Coia v. Astrue

Filing 16

ORDER granting 11 Commissioner's Motion for Judgment on the Pleadings; denying 13 Plaintiff's Motion for Judgment on the Pleadings. Clerk of Court to close case. Signed by Hon. Richard J. Arcara on 8/6/2010. (JMB)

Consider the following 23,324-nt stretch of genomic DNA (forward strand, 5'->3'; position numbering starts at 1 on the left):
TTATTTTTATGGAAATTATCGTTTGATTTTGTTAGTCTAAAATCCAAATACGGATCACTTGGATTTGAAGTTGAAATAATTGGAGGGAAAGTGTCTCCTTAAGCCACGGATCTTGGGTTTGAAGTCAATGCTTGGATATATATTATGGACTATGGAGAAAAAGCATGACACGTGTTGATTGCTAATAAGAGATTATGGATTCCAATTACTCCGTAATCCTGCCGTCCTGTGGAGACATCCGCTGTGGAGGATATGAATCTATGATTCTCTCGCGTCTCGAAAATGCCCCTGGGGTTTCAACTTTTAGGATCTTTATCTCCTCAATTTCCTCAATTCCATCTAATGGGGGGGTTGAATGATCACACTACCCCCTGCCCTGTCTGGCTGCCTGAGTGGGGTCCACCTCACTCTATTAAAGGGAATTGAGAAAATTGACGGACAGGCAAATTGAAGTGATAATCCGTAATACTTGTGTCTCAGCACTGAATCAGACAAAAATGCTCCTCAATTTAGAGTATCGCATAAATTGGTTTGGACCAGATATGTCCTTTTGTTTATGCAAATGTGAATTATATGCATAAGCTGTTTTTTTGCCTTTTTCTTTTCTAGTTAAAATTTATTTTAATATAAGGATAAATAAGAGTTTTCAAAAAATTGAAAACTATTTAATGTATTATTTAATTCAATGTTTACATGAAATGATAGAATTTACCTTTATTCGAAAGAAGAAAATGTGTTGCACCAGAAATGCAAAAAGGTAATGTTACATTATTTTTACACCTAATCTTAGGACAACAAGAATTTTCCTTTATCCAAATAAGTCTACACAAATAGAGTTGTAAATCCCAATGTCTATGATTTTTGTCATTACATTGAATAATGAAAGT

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Coia v. Astrue Doc. 16 UNITED STATES DISTRICT COURT W ESTERN DISTRICT OF NEW YORK _______________________________ ROSE C. COIA, Plaintiff, v. MICHAEL J. ASTRUE, Commissioner of Social Security, Defendant. _______________________________ 09-CV-0236-A INTRODUCTION Plaintiff Rose C. Coia commenced the current action on March 13, 2009, pursuant to 42 U.S.C. 405(g), seeking review of a final determination made by the Defendant, Michael J. Astrue, the Commissioner of Social Security (Commissioner). Plaintiff claims disability due to depression, a learning disability, and left wrist pain. The Commissioner and plaintiff filed motions for judgment on the pleadings, pursuant to Fed. R. Civ. P. 12(c), on July 28, 2009 and November 30, 2009, respectively. For the reasons herein, the Commissioner's motion for judgment on the pleadings is granted and plaintiff's motion for judgment on the pleadings is denied. BACKGROUND Plaintiff first filed an application for supplemental security income (SSI) benefits on April 11, 2002. This application was denied and a hearing was requested before an Administrative Law Judge (ALJ), which was granted. The ALJ submitted a final decision on May 27, 2004 that denied SSI benefits to plaintiff. 1 Plaintiff, who was fifty-four years old at the time, again filed for SSI benefits on January 18, 2006, with a modified onset date of March 14, 2005. The application was initially denied and a hearing before an ALJ was requested. The hearing was held on May 21, 2008 and the ALJ issued a decision denying plaintiff SSI benefits on July 15, 2008. The Appeals Council denied plaintiff's request for review and the ALJ's decision became final. Plaintiff then timely commenced this action. Plaintiff seeks SSI benefits due to depression, a learning disability, and pain in her left wrist. Her left wrist injury was caused by a slip on ice on March 8, 2005, which resulted in a fracture in her left wrist and left ring finger. Plaintiff was examined by a number of physicians relating to her wrist and hand injury. First, plaintiff saw James Kelly, D.O. on May 17, 2005 (Tr. 332). Dr. Kelly estimated that she would be able to return to work within two months. Plaintiff returned to Dr. Kelly on October 11, 2005, who remarked that she was not recovering as quickly as he had originally hoped. Dr. Kelly opined that she remained "totally disabled," due to her left wrist injury, and estimated that plaintiff could return to work in five to seven weeks (Tr. 337). Plaintiff saw Christine Holland, M.D. for her hand. Dr. Holland opined that plaintiff would have problems with heavy lifting and moderate limitations regarding repetitive or prolonged use of her left hand. Plaintiff was examined by Mohammad Jaffri, M.D. on March 14, 2006 (Tr. 358-61). Dr. Jaffri reported that plaintiff's finger and hand dexterity were intact and only slightly reduced grip strength was noticed. Dr. Jaffri noted that she would have moderate limitations with lifting and carrying weights, as well as pulling and pushing activities. 2 Plaintiff underwent an x-ray and diagnostic testing on July 18, 2007 and March 27, 2006, respectively (Tr. 567, 525-30). These tests suggested that plaintiff was afflicted with scoliosis, mild degenerative discogenic changes, and degenerative joint changes of the right facet at L3-L4. The bone density in her spine, hips, and right forearm all appeared normal. Plaintiff has an extensive history of illegal drug and alcohol abuse. She began drinking alcohol and using marijuana when she was twelve years old (Tr. 297). She began to use cocaine in 1996. Currently, plaintiff claims that she has ceased using marijuana and cocaine, but will occasionally drink alcohol to excess on weekends (Tr. 609-10). In 2006, plaintiff attended a drug treatment program at Horizon Health Services (Tr. 421-67). She had five times previously been in outpatient chemical dependency treatment programs (Tr. 424). Plaintiff has a sparse work record and little formal education. She attended high school through ninth grade, when she left due to attendance and tardiness problems (Tr. 289). Plaintiff received some vocational training in 2000, but has not made an attempt to return to any vocational program since that time (Tr. 613). When questioned by the ALJ, plaintiff said that she did not know whether she wanted to get a job (Tr. 613). She was last employed as a laborer in 2005, until leaving due to her hand injury (Tr. 211).1 1 There is some inconsistency in the record regarding the dates associated with plaintiff's injury and when she s t o p p e d working. Plaintiff slipped on ice and injured her wrist on March 8, 2005. At her hearing before the ALJ, p la in t if f mentioned that she hurt her wrist, "On the ice, going to work" (Tr. 600). Plaintiff's attorney also noted t h a t "she definitely worked up until the fall" (Tr. 608). Notwithstanding the remarks of plaintiff and her counsel a t the hearing, plaintiff filed several forms stating that her last day of work was either February 27, 2005 or F e b r u a r y 28, 2005 (Tr. 74, 200, 211). 3 In addition to little formal education, plaintiff suffers from a history of depression and below average intelligence. In 1997, she was prescribed Desipramine, an antidepressant, but has failed to take the medication regularly (Tr. 248). She attempted suicide on one occasion in 2005 (Tr. 353-54). Plaintiff was extensively examined by mental health professionals. An IQ test performed in 2002 revealed that plaintiff has a verbal IQ of 72, performance IQ of 68, and full scale IQ of 67, which classifies her as mildly mentally retarded (Tr. 116). Plaintiff was examined by Dr. Thomas Dickinson on September 13, 2005, who concluded that plaintiff is able to understand and remember basic job directions and specific job duties and perform repetitious tasks with mild supervision (Tr. 289-96). Next, plaintiff was examined by Dr. M. Totin on October 12, 2005 (Tr. 311-324). Dr. Totin's notes indicate that plaintiff has only mild limitations in her daily living activities and maintaining concentration and moderate limitations in social functions. Then, plaintiff was given a psychiatric evaluation by Dr. Renee Baskin on March 14, 2006 (Tr. 353-58). In Dr. Baskin's opinion, plaintiff can follow and understand simple directions and instructions and perform simple tasks with supervision, but has some difficulty maintaining concentration, attention, learning new tasks, and making a schedule. Finally, non-examining psychiatric consultant Dr. Cheryl Butensky assessed plaintiff on May 11, 2006 (Tr. 392-410). Dr. Butensky's notes report that plaintiff could work in a low stress and low contact environment and that plaintiff is not significantly limited in her ability to maintain socially appropriate behavior. The ALJ, in his July 15, 2008 decision, found that plaintiff has severe impairments: mental retardation, an affective disorder, and degenerative joint disease 4 (Tr. 20). Despite these impairments, the ALJ determined that plaintiff had the residual functional capacity to perform light work, with only a few limitations (Tr. 22). Based on plaintiff's residual function capacity, and taking into account her limitations, the ALJ found that plaintiff could perform work that exists in significant numbers in the national economy (Tr. 24). Specifically, she could work as either a photofinishing counter clerk or a surveillance systems monitor (Tr. 24). DISCUSSION I. Jurisdiction and Scope of Review This Court has jurisdiction pursuant to 42 U.S.C. 405(g), with 42 U.S.C. 1383(c)(3) incorporating judicial review for SSI purposes. The scope of review of the Commissioner's decision is limited by statute. This Court reviews the Commissioner's final decision only to ensure it is based upon correct legal standards and is supported by substantial evidence in the record as a whole. Substantial evidence is "more than a mere scintilla. It means such relevant evidence as a reasonable mind might accept as adequate to support a conclusion." Richardson v. Perales, 402 U.S. 389, 401 (1971) (internal quotation marks omitted) (quoting Consol. Edison Co. v. NLRB, 305 U.S. 197, 229 (1938)). If the Commissioner's final decision is based upon correct legal standards and substantial evidence, it must be upheld. 42 U.S.C. 405(g); Perez v. Chater, 77 F.3d 41, 46 (2d Cir. 1996). II. The ALJ properly followed the five step evaluation process in determining whether plaintiff was entitled to SSI benefits. The evaluation of whether an individual is entitled to SSI benefits follows a fivestep evaluation process. 5 At the first step, we consider your work activity, if any. If you are doing substantial gainful activity, we will find that you are not disabled. At the second step, we consider the medical severity of your impairment(s). If you do not have a severe medically determinable physical or mental impairment that meets the duration requirement . . . or a combination of impairments that is severe and meets the duration requirement, we will find that you are not disabled. At the third step, we also consider the medical severity of your impairment(s). If you have an impairment(s) that meets or equals one of our listings . . . and meets the duration requirement, we will find that you are disabled. At the fourth step, we consider our assessment of your residual functional capacity and your past relevant work. If you can still do your past relevant work, we will find that you are not disabled. At the fifth and last step, we consider our assessment of your residual functional capacity and your age, education, and work experience to see if you can make an adjustment to other work. If you can make an adjustment to other work, we will find that you are not disabled. If you cannot make an adjustment to other work, we will find that you are disabled. 20 C.F.R. 416.920(a)(4)(i)-(v). The ALJ followed this five step sequential analysis and found at the first step that plaintiff has not been substantially employed since January 18, 2006, the date of her application for SSI benefits (Tr. 20). 20 C.F.R. 416.920(b). At step two, the ALJ found that plaintiff has severe impairments: mental retardation, an affective disorder, and degenerative joint disease (Tr. 20). 20 C.F.R. 416.920(c). Plaintiff's IQ was tested in May of 2002, which indicated that plaintiff was in the mentally retarded range of intellectual functioning (Tr. 20). The tests indicated that she has a Verbal IQ of 72, Performance IQ of 68, and a Full-Scale IQ of 67 (Tr. 20). Plaintiff was assessed by Dr. Renee Baskin and Dr. Thomas Dickinson, both of whom diagnosed her with a depressive disorder, which led to the finding that plaintiff has an affective disorder. 6 Finally, the ALJ's finding that plaintiff is afflicted with a degenerative joint disease is based on the medical opinions of Dr. Christine Holland and Dr. Mohammad Jaffri and xray results (Tr. 20-21). Evaluating plaintiff at step three, the ALJ found that, although plaintiff has severe impairments, she does not have an impairment, or combination of impairments, that meets or equals those listed in 20 C.F.R. 404, Subpart P, Appendix 1. At step four, the ALJ determined that plaintiff does not have any relevant past work experience. 20 C.F.R. 416.920(e). Therefore, there was no need to consider whether plaintiff's impairments prevented her from performing past work (Tr. 23-24). At the final step, the ALJ found that plaintiff has the residual functional capacity to perform light work, with the exception that she can only occasionally perform fine fingering and gross handling, she cannot work at assembly line pace, and she can only occasionally deal with the public, supervisors, and co-workers (Tr. 22). 20 C.F.R. 416.920(g). Also, after considering plaintiff's age, education, work experience, and residual functional capacity, the ALJ concluded that a significant number of jobs exist in the national economy that plaintiff can perform (Tr. 24). Specifically, the ALJ mentioned that plaintiff could work as a photofinishing counter clerk or a surveillance systems monitor (Tr., 24). III. The ALJ properly evaluated evidence of plaintiff's wrist impairment. Plaintiff asserts that the ALJ erred by failing to give controlling weight to the statement of her treating physician, Dr. James Kelly, who opined in October 2005 that plaintiff was "totally disabled" as a result of her wrist injury (Tr. 337). The ALJ's decision was based on an inconsistency between the treating physician's opinion and other 7 medical evidence in the record, including diagnostic imaging, electromagnetic testing, other medical opinions, and Dr. Kelly's own findings. Here, Dr. Kelly's opinion that plaintiff was totally disabled conflicted with the opinions of Dr. Jaffri and Dr. Holland, who both reported that plaintiff could work, with some moderate limitations (Tr. 361, 300). Moreover, after examining plaintiff on October 11, 2005, Dr. Kelly's own findings suggest that plaintiff would be released for work duties only five to seven weeks after he remarked that she was "totally disabled" (Tr. 337). With such a short period, only five to seven weeks, between Dr. Kelly's assessment that plaintiff was "totally disabled" and when he believed she would be ready for work, plaintiff could not be considered disabled, within the statutory definition, at that time. 42 U.S.C. 423(d)(1)(a) ("The term `disability' means inability to engage in any substantial gainful activity by reason of any medically determinable physical or mental impairment which can be expected to . . . last for a continuous period of not less than 12 months[.]") (emphasis added). Where, as here, the opinion of the treating physician conflicts with other evidence, the ALJ need not give the opinion controlling weight. 20 C.F.R. 416.927; See Zabala v. Astrue, 595 F.3d 402, 409 (2d Cir. 2010). Moreover, the final decision as to whether a claimant is disabled is reserved for the Commissioner. 20 C.F.R. 416.927(e)(1). Plaintiff argues that the ALJ substituted his own judgment for that of a competent medical opinion. However, the allegation is without merit. The ALJ's decision is based upon the medical opinions in the record. A vast majority of the physicians that examined plaintiff believed that she was capable of working, with a few limitations. After examining plaintiff on October 11, 2005, Dr. Kelly's reported that plaintiff would be able to return to work within five to seven weeks (Tr. 332). Dr. Holland assessed plaintiff's 8 grip strength to be diminished to only 4/5 (Tr. 299). She opined that plaintiff could return to work, but would have limitations with heavy lifting and prolonged or repetitive use of her hand. Dr. Jaffri noted that plaintiff's finger dexterity was nearly intact and that she could work, but with limitations regarding lifting and carrying weights (Tr. 360-61). The medical opinions in the record are substantial evidence that support the ALJ's decision. 42 U.S.C. 405(g); Richardson, 402 U.S. at 401. Plaintiff alleges that the ALJ improperly dismissed her credibility. The ALJ deemed plaintiff not credible due to her ongoing alcohol abuse and past cocaine use, (Tr. 23), and gave little weight to plaintiff's subjective complaints. Deference is given to the ALJ's decision because he is in the best position to assess plaintiff's credibility. See Snell v. Apfel, 177 F.3d 128, 135 (2d Cir. 1999). Additionally, in order to further determine plaintiff's credibility, the ALJ took her past work record into consideration and made a judgment about plaintiff's motivation to work. See Schaal v. Apfel, 134 F.3d 496, 503 (2d Cir. 1998) ("[T]he ALJ did not commit legal error by taking account of plaintiff's limited work history as one factor in assessing the credibility of her testimony regarding her symptoms."). The ALJ properly made a determination about plaintiff's credibility and the weight which could be assigned to her subjective comments. IV. The ALJ fully explained and accounted for all of plaintiff's mental limitations. Plaintiff next contends that the ALJ failed to fully account for her mental limitations. She points to the fact that she continually received Global Assessment of Functioning (GAF) scores of 55 from her treating psychiatric provider and that the opinions of several of the consultative examiners are consistent with such an assessment. A GAF score of 55 suggests that plaintiff would have "[m]oderate 9 symptoms . . . OR moderate difficulty in social, occupational, or school functioning." AMERICAN PSYCHIATRIC ASSOCIATION, DIAGNOSTIC AND STATISTICAL MANUAL OF MENTAL DISO R D ER S 34 (4th ed. 2004).2 Contrary to plaintiff's contention, there is substantial evidence in the record that suggests that the ALJ accounted for plaintiff's low GAF score when he gave his decision. 42 U.S.C. 405(g); Richardson, 402 U.S. at 401. First, when the ALJ examined the vocational expert he noted that any work plaintiff performed must require only "[o]ccasional dealing with public, supervisors, and coworkers" (Tr. 615). This stipulation takes into account plaintiff's low GAF score and the "[m]oderate difficulty in social [and] occupational . . . functioning" that plaintiff would experience. The ALJ also accounted for plaintiff's mental limitations within his decision. He noted that plaintiff is afflicted with an affective disorder, a severe impairment (Tr. 20), and that she has been reported by medical opinions to be irritable, depressed, dysphoric, and anxious (Tr. 21). Furthermore, the ALJ's decision explains that plaintiff's mental limitations result in moderate limitations in daily living activities, maintaining social functioning, and maintaining concentration, persistence, or pace (Tr. 22). The ALJ specifically mentioned that he "considered these limitations" in issuing his decision (Tr. 22). Despite all of plaintiff's limitations, the ALJ still found that she has the residual functional capacity to work in the national economy and therefore is not disabled (Tr. 24). His decision denying SSI benefits clearly accounts for plaintiff's mental limitations. 2 Plaintiff's brief notes that a GAF score of 55 indicates that an individual would have "serious symptoms or any s e r io u s impairment in social, occupational, or school functioning" (emphasis added) (Docket Entry 14 at 16). However, that assessment of symptoms does not properly correspond to a GAF score of 55. A score of 55 would s u g g e s t that an individual would experience "[m]oderate symptoms . . . OR moderate difficulty in social, o c c u p a t io n a l, or school functioning." AMERICAN PSYCHIATRIC ASSOCIATION, DIAGNOSTIC AND STATISTICAL MANUAL OF M E N T A L DISORDERS 34 (4th ed. 2004). Plaintiff's brief describes an individual that was assessed to have a GAF s c o r e of 41-50. 10 Plaintiff challenges the ALJ's failure to accord controlling weight to the opinion of her treating psychiatric provider Ann Marie Pasek, a nurse practitioner (Tr. 390, 447, 50, 53, 56, 59, 62). To establish a medical impairment an individual needs evidence from an "acceptable medical source." Acceptable medical sources are defined by 20 C.F.R. 404.1513(a) as (1) licensed physicians, (2) licensed or certified psychologists, (3) licensed optometrists, (4) licensed podiatrists, and (5) qualified speech-language pathologists. See 20 C.F.R. 404.1502. Plaintiff's treating psychiatric source was a nurse practitioner. Nurse practitioners are allowed to establish the severity of an impairment, 20 C.F.R. 404.1513(d)(1), but are not listed among the health professionals that are deemed "acceptable medical source[s]" in order to establish an impairment. While the ALJ was required to give the nurse practitioner's opinion some weight, he was not required to accord it controlling weight. See Kohler v. Astrue, 546 F.3d 260, 268 (2d Cir. 2008) ("[The ALJ] should have given [the nurse practitioner's] opinion some consideration, particularly because [she] was the only medical professional available . . . for long stretches of time[.]") (emphasis added); Bowman v. Astrue, 511 F.3d 1270, 1275 n. 2 (10th Cir. 2008) (Further, "only `acceptable medical sources' can give . . . medical opinions" and "be considered treating sources . . . whose medical opinions may be entitled to controlling weight." (quoting SSR 06-03p, 2006 SSR LEXIS 4, 2006 WL 2329939 at *2)) (noting further that a source that is not an "acceptable medical source" deserves some weight and may outweigh the opinion of an "acceptable medical source"); Lacroix v. Barnhart, 465 F.3d 881, 887 (8th Cir. 2006) (mentioning that nurse practitioners are specifically listed as "other" medical sources and not "acceptable medical sources"); Tejada v. Apfel, 167 F.3d 770, 775 (2d Cir. 11 1999) (noting that a podiatrist's opinion should be given some weight, but not controlling weight because "podiatrist" is not listed as an "acceptable medical source" ). There is substantial evidence in the record that the ALJ properly gave some weight to the opinion of plaintiff's treating psychiatric source. Finally, assuming arguendo that the treating psychiatric provider's opinion would be entitled to controlling weight, it would not lead to the conclusion that plaintiff should be found disabled and entitled to SSI benefits. The treating source notes that plaintiff is afflicted with a GAF score of 55, depression, and alcohol abuse, but never mentioned that she is unable to perform work related activities (Tr. 447-64). At plaintiff's hearing, the ALJ asked whether there was "any statement that [her] psychological impairments prevented her from working" (Tr. 600). Plaintiff's attorney replied, "By her treating source, no" (Tr. 600). Moreover, other evidence of plaintiff's mental health condition supports the conclusion that she can work. Dr. Dickinson and Dr. Baskin noted that plaintiff could follow and understand basic job directions, with only mild supervision, could maintain attention and concentration for job assignments, and could remember and perform specific job duties (Tr. 294, 353-55). Dr. Butensky also opined that plaintiff could work in a low stress environment (Tr. 409). Plaintiff further alleges that the ALJ did not adequately account for plaintiff's below average intelligence and the way that would affect her ability to perform work related tasks. An IQ test performed in 2002 revealed that plaintiff has a verbal IQ of 72, performance IQ of 68, and full scale IQ of 67 (Tr. 116). Additionally, she has received very little formal education. She completed school through the ninth grade and received some vocational training in 2000 (Tr. 289, 613). Notwithstanding plaintiff's suggestions, 12 the record contains substantial evidence that the ALJ considered plaintiff's below average intelligence when he rendered a decision. 42 U.S.C. 405(g); Richardson, 402 U.S. at 401. At plaintiff's hearing before the ALJ, all parties were aware of, and accounted for, plaintiff's below average intellectual functioning abilities (Tr. 615). After an exchange with plaintiff's attorney, regarding plaintiff's exact IQ scores and level of mental functioning, the ALJ asked the vocational expert whether there was work that plaintiff could perform that only required her to understand "[s]imple tasks, simple instructions" (Tr. 615). Additionally, the vocational expert was questioned by plaintiff's attorney as to whether someone like plaintiff, with a sixth grade reading level, could perform job related functions (Tr. 621). The vocational expert testified that she worked primarily in helping to place and find jobs for people with mental retardation and that she believed plaintiff could perform specific job related tasks (Tr. 621). V. The ALJ did not commit an error by relying on vocational expert's testimony. Finally, plaintiff contends that the ALJ erred in relying on the testimony of the vocational expert, who offered two jobs that plaintiff could perform: photofinishing counter clerk (DOT code 249.366-010)3 and surveillance systems monitor (DOT code 379.367-010).4 Plaintiff argues that the photofinishing clerk job is not appropriate 3 R e c e iv e s film for processing, loads film into equipment that automatically processes film for subsequent photo p r in t in g , and collects payment from customers of photofinishing establishment: Answers customer's questions r e g a r d in g prices and services. Receives film to be processed from customer and enters identification data and p r in t in g instructions on service log and customer order envelope. Loads film into equipment that automatically p r o c e s s e s film, and routes processed film for subsequent photo printing. Files processed film and photographic p r in t s according to customer's name. Locates processed film and prints for customer. Totals charges, using cash r e g is t e r , collects payment, and returns prints and processed film to customer. Sells photo supplies, such as film, b a t t e r ie s , and flashcubes. 4 M o n it o r s premises of public transportation terminals to detect crimes or disturbances, using closed circuit t e le v is io n monitors, and notifies authorities by telephone of need for corrective action: Observes television s c r e e n s that transmit in sequence views of transportation facility sites. Pushes hold button to maintain s u r v e illa n c e of location where incident is developing, and telephones police or other designated agency to notify 13 because it requires interaction with people for a majority of the day. Approximately onethird of the day is spent interacting with the public and another one-third of the day is consumed by interactions with co-workers and supervisors. However, the vocational expert noted that plaintiff would be able to adequately perform the job even with the level of interaction that is required and medical opinion evidence supports this conclusion. See, e.g., Tr. 394 (opinion of Dr. Cheryl Butensky, which shows the plaintiff's ability to maintain socially acceptable behavior is not significantly limited). There are a significant number of jobs in the national economy that plaintiff could perform.5 In any event, there was ample evidence that plaintiff could perform the position of surveillance systems monitor. Based on the record, the ALJ correctly decided that plaintiff had the residual functional capacity to work and that a significant number of positions exist within the national economy that plaintiff could occupy. CONCLUSION For the foregoing reasons, the Court finds that substantial evidence supports the ALJ's determination that plaintiff is not disabled. Accordingly, the Commissioner's motion for judgment on the pleadings is granted and plaintiff's motion for judgment on the pleadings is denied. a u t h o r it ie s of location of disruptive activity. Adjusts monitor controls when required to improve reception, and n o t if ie s repair service of equipment malfunctions. 5 Plaintiff notes that there are not as many photofinishing counter clerk jobs today as there were in 1986, when t h e DOT job description was created, due to the advent of digital photography. The vocation expert testified, b a s e d on the DOT job description, that there were 93,500 jobs nationally and 1,640 jobs regionally (Tr. 617). The lo s s incurred by this market, however, is minimal. The vocational expert estimated that home digital p h o t o g r a p h y would only reduce the number of jobs available by less than one-third (Tr. 623). This leaves a s ig n if ic a n t number of photofinishing clerk jobs in the national economy that plaintiff could perform. In any e v e n t , plaintiff can perform the job of surveillance systems monitor. There are 188,000 jobs nationally and 1 ,2 5 5 jobs regionally within this profession (Tr. 617). 14 SO ORDERED. s/ Richard J. Arcara HONORABLE RICHARD J. ARCARA UNITED STATES DISTRICT JUDGE DATED: August 6, 2010 15